BSE is commonly said to have begun in the late 1970's, though the British never followed up on the 1970 spongiform white tigers at the Bristol Zoo even though frozen sample is still available from Dr. Gibbs at NIH. No one will do the western blots.

That would be an excellent further question for the House of Lords, if their most noble veterinarians could bestir themselves to look at these tiger brains with modern immunological methods. Tigers were fed split spinal cords and skulls, a monitoring system rather like the American use of mink fed downer dairy.

age on Jul 1986

16.0  average age of victim in July 1986
9.6   standard deviation or spread in ages

Vermont trial: in depth coverage

Wed, 02 Aug 2000 By John Dillon and Robin Palmer TIMES ARGUS STAFF
EAST WARREN - Linda and Larry Faillace are tentatively planning an appeal of a U.S. District Court order that their imported sheep must be killed.

Judge J. Garvan Murtha refused Tuesday to block the U.S. Department of Agriculture from seizing and slaughtering the animals suspected of harboring a form of mad cow disease. Murtha agreed with the USDA that the sheep must be destroyed in order to block the spread of an always-fatal brain disorder that could infect humans.

Owners of two separate flocks - the Faillaces of Warren and Houghton Freeman of Stowe - had fought the government's order to destroy their 355 animals, arguing the test the government used was flawed and that their sheep are healthy and were not exposed to mad cow disease before being imported from Europe in 1996.

But Murtha cited tests conducted for the USDA that showed four of the animals culled from the Freeman farm are infected with a form of transmissible spongiform encephalopathy, a family of illnesses that includes mad cow disease and a far more common sheep disease called scrapie.

Murtha said Agriculture Secretary Dan Glickman was trying to protect the public when he issued a "declaration of extraordinary emergency" on July 14 requiring that the imported Belgian dairy sheep be killed.

"If the secretary is correct that the continued presence in this country of the Belgian sheep constitutes an unacceptable risk, their destruction will greatly reduce the possibility that humans and domestic animals will be exposed to a contagion not presently endemic in the United States," Murtha wrote. "Such potential harm, together with the government's obligation to compensate the plaintiffs for their loss, counsel against the granting of injunctive relief."

The judge gave the flock owners until Aug. 7 to comply with the government's July 14 seizure order. A USDA spokesman said the government would not take the animals immediately but would meet with the owners first to set a value for the sheep.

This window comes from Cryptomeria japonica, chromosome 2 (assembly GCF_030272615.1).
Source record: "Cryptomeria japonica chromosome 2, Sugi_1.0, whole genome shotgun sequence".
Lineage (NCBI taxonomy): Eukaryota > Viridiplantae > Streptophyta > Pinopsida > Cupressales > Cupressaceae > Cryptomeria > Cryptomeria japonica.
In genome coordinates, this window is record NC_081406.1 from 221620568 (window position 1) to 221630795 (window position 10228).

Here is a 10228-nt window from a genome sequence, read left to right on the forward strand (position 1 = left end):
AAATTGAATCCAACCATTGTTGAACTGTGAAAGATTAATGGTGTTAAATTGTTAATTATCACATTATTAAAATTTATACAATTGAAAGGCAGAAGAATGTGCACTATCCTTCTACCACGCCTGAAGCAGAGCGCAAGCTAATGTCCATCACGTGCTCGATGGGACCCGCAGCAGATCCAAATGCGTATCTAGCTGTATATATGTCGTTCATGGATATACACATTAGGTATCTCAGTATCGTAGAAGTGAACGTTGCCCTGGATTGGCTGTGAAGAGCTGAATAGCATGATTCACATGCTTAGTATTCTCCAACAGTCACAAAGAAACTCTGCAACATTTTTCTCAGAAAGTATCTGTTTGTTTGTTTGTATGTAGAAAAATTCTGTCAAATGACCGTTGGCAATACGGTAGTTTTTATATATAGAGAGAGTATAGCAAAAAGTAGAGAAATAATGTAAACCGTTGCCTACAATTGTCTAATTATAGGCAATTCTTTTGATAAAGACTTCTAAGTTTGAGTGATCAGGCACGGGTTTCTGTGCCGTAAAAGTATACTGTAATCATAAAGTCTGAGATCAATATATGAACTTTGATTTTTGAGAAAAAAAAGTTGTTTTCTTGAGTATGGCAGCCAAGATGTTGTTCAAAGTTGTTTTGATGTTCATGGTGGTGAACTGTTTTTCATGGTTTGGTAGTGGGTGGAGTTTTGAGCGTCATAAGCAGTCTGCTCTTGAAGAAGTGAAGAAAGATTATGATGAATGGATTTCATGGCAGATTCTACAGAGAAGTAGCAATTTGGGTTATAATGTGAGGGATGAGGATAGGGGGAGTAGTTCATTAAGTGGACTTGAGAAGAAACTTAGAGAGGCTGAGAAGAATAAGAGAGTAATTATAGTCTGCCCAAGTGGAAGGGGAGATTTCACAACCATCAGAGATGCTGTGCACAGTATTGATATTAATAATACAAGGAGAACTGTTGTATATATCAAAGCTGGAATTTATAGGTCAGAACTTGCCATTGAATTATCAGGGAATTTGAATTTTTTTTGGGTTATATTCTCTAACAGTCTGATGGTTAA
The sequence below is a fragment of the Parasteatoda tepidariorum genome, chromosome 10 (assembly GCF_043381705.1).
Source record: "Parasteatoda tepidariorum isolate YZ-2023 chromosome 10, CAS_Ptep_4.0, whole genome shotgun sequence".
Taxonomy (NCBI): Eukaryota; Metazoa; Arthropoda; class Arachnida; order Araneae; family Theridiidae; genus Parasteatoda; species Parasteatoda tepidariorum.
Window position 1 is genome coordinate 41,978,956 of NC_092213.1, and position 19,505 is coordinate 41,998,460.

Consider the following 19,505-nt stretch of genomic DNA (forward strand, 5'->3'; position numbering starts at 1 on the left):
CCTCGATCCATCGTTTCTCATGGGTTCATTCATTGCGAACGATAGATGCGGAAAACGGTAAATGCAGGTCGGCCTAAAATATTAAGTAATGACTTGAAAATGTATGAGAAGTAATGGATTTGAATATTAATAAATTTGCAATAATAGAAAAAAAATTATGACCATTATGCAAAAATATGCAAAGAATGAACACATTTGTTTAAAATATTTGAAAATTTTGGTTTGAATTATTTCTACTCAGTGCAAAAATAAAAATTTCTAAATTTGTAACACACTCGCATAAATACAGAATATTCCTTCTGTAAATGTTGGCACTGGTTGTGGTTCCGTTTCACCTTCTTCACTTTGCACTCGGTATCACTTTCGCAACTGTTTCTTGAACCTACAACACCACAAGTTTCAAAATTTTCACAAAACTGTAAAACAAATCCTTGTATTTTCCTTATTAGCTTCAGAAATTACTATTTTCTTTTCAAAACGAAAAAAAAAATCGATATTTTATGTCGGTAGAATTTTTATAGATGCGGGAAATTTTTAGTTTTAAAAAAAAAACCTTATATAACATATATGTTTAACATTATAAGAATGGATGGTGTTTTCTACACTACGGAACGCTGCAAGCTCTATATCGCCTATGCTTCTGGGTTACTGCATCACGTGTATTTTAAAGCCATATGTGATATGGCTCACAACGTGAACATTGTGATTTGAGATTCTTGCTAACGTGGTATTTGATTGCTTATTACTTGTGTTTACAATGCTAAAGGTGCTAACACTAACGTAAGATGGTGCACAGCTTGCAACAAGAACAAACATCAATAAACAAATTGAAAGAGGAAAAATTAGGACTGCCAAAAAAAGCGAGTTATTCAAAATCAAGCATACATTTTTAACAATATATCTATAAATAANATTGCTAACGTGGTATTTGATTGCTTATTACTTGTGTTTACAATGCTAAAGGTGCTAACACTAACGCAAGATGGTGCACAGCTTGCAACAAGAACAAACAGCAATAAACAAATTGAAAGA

The USDA will remove and destroy the animals in a humane manner, spokesman Patrick Collins said. "Our goal would be to work something out before the 7th," he said. "We're clearly interested - and the court is interested - in us working with these families in a positive way in a situation that's obviously uncomfortable for all parties involved."

Linda Faillace said Tuesday evening that the family was considering an appeal. "If it means keeping the sheep alive, we'll go for it. It's like they're taking your kids away," she said through tears.

Thomas Amidon, a lawyer representing Freeman, also said an appeal is possible. "We haven't made any decisions yet," he said. "Obviously we knew that we had a huge burden to overcome going in. But we really had to have someone look at it. To that extent, we are appreciative to the fact that a third party - the judiciary - has taken a look at it."

Larry Faillace said Tuesday evening said the family would consult with their lawyers before making a final decision on the appeal. After an evening of thought however, "our feeling has become increasingly strong that that's what we need to do," he said this morning.

Last month, Glickman ordered the sheep destroyed after tests on brain tissue from four of Freeman's animals revealed signs of a transmissible brain disease that could be bovine spongiform encephalopathy, the scientific name of mad cow disease.

The USDA says the Vermont animals or their ancestors were exposed to mad cow disease by consuming feed in Europe made from meat and bone meal contaminated with the infectious agent, an abnormal protein dubbed a prion.

Mad cow disease, the bovine version of transmissible spongiform encephalopathy, first appeared in mid-1980s when British cattle began falling ill with a mysterious brain ailment. The epidemic was linked to feed supplements derived from infected animal products. More than 176,000 cows have died from the disease and more than 4 million were destroyed to prevent the disease from spreading further.

Since it first appeared in its human form in 1996, a total of 76 people in Britain, two in France and one in Ireland have died or are dying of the fatal disorder. So far this year, the disease has killed 14 Britons, as many as died from it all last year. Because the incubation period for the disease can last for more than 10 years, the number of victims is expected to rise.

Lawyers for the Vermont flock owners argued that the test conducted for the USDA did not show whether their sheep had mad cow disease or scrapie, a related but far more common sheep illness. Unlike mad cow disease, scrapie is not considered dangerous to people.